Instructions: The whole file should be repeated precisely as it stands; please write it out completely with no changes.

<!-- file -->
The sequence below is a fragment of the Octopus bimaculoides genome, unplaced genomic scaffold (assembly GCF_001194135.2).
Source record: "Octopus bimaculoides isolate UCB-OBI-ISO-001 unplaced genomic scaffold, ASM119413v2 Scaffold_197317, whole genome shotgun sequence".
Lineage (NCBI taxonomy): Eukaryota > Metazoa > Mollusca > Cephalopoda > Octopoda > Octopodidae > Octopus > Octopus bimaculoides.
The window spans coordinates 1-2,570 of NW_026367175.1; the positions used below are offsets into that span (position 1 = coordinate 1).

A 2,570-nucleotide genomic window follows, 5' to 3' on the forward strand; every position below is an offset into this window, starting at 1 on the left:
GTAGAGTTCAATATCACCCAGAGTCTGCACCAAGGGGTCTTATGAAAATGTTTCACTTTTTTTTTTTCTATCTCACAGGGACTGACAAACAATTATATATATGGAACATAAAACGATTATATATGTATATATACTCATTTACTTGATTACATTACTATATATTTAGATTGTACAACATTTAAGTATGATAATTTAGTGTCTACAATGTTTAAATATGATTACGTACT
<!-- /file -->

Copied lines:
The sequence below is a fragment of the Octopus bimaculoides genome, unplaced genomic scaffold (assembly GCF_001194135.2).
Source record: "Octopus bimaculoides isolate UCB-OBI-ISO-001 unplaced genomic scaffold, ASM119413v2 Scaffold_197317, whole genome shotgun sequence".
Lineage (NCBI taxonomy): Eukaryota > Metazoa > Mollusca > Cephalopoda > Octopoda > Octopodidae > Octopus > Octopus bimaculoides.
The window spans coordinates 1-2,570 of NW_026367175.1; the positions used below are offsets into that span (position 1 = coordinate 1).

A 2,570-nucleotide genomic window follows, 5' to 3' on the forward strand; every position below is an offset into this window, starting at 1 on the left:
GTAGAGTTCAATATCACCCAGAGTCTGCACCAAGGGGTCTTATGAAAATGTTTCACTTTTTTTTTTTCTATCTCACAGGGACTGACAAACAATTATATATATGGAACATAAAACGATTATATATGTATATATACTCATTTACTTGATTACATTACTATATATTTAGATTGTACAACATTTAAGTATGATAATTTAGTGTCTACAATGTTTAAATATGATTACGTACT